Frightened Rabbit, Brixton Academy


Before we begin, this’ll add colour to things.

The last time I saw Frightened Rabbit it was during their Highlands tour. It was in a small town in Skye called Portree, and they were playing to, at most, a couple of hundred people. We were a small group brought together by a mutual appreciation of a not-particularly-well-known Scottish folk / rock band – that or it was literally the ONLY thing to do in Portree that week. Anyway, they were brilliant. They came across as very earnest and genuine guys. The music was emotional and the delivery was on the soft side of things. It wasn’t mushy like a lot of ‘folk’ bands, but it certainly wasn’t going to offend the Free Presbyterians in the crowd.

This is not the same band I saw in The O2 Brixton last Friday. Jesus Christ! They have turned into a clonking stadium rock band! I can’t pretend to be totally surprised, though. It has been stewing. Having looked closely at Frightened Rabbits movements over the past couple of years I have seen the band develop into the force that they are now, and the transformation is startling. It is like seeing a shy child who gets teased at school start to go to the gym and then start a raging career as a man-eating wrestler. Where there may have been a few candles and some incense at one of their shows two years ago, you’ll now be exposed to epilepsy inducing periods of intense strobe treatment, four simultaneous electric guitars, bone shattering organ bass-lines, eye watering distortion and an overpowering sense of confidence. I have not been able to wipe the smile off my face for three days, and in the future I would like to take my hat off to the band before the starting of every meal.

The tone, bar, volume and scene was set in the first song, Holy - one of the more energetic songs from the latest record ‘Pedestrian Verse’. It was like the starting gun at the beginning of a race, and marked the commencing of, only once interrupted, hysteria in the crowd. I think that as a consequence of FR’s path as a band, they have gained a lot of fans that have been there all the way through, and feel a huge emotional connection with the band. This manifests itself in at-the-top-of-their-lungs adoration. Mix this with those who have joined the party with the last album (the one which is a lot rockier, and has been super-successful) and you have the makings of a pretty excitable hoard.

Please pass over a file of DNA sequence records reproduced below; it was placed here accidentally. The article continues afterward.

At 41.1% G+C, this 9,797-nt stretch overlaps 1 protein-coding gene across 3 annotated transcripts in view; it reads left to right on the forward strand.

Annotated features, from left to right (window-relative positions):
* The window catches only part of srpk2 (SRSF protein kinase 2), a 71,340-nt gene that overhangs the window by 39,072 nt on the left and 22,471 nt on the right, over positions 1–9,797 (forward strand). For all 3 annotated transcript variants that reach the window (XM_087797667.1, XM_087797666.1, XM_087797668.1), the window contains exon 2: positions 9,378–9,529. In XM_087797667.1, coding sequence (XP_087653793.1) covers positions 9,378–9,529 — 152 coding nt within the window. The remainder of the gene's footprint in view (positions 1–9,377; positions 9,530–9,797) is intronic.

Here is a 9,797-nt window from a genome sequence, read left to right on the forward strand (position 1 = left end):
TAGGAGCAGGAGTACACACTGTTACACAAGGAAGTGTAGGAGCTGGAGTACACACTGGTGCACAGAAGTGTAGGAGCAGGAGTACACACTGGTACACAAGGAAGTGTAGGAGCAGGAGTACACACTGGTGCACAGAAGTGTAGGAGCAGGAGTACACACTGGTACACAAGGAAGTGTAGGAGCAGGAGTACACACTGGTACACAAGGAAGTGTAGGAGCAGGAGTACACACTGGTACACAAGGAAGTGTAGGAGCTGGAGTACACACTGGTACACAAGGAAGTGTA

My favourite moment of the show was the performance of Backwards Walk. I think that it is their best song, and every bit of pain and feeling was allowed to come out on-stage.

At about halfway through the show Scott Hutchison (lead singer) was left alone on stage, and performed a couple unaccompanied. He then decided to unplug everything and play one without amplification. I have seen this done before, and it can be really effective. I have not seen it done in a venue this big. It was difficult. It turns out people are crap at not singing along, and that when you get 5000 people in one place, there will always be one bastard who can’t hold back a sneeze, or who HAS to tell his neighbour about how he got splashed by a lorry on the way there, or who loved crisps SO MUCH that they have to eat them right that moment. Anyway, it took some time to get everybody to pipe-down. This involved, poetically, an incredibly intimidating sounding Scottish man telling everybody to “Shut the fuck up you pricks”. Shut the fuck up you pricks we all did. This allowed the very patient Scott to perform Floating In The Forth. Thank god it worked. Our ringing ears were given a breather, a sublime few moments to take stock before the full band returned.

I am aware of a thing that FR do live. This is to make the ending of Acts of Man absolutely massive. On this basis I thought that they would play it last. They didn’t. It came before the encore, but it was even bigger than I was expecting. It was so loud, so prolonged, so heavy and so good that I think we were all left slightly wobbly.

They came back after this and played an encore that culminated with The Loneliness. It is a song that encourages crowd participation to a level very rarely possible. We all sang the catchy chorus riff throughout the song and were left singing after the band had left the stage.

It is an amazing thing to see a band that you have loved for years and years become big. When Frightened Rabbit released Sing The Greys, and later The Midnight Organ Fight, they were a little-known Scottish band that had a small number of enlightened fans. The people that liked them absolutely loved them, but they were not large in number. Since releasing Pedestrian Verse, and in the last year, they aren’t that band anymore. They’re big. They have a BIG number of fans. They sound BIG. Their onstage presence is BIG and I think that this is exactly the way things are going to continue to go. Rarely have I felt that a band deserve it more. There is no modern music-industry twattery about the music that they make. It is good sounding, thoughtful and honest. The live performance is an extension of this. They turned up to the biggest show of their career and they absolutely smashed it.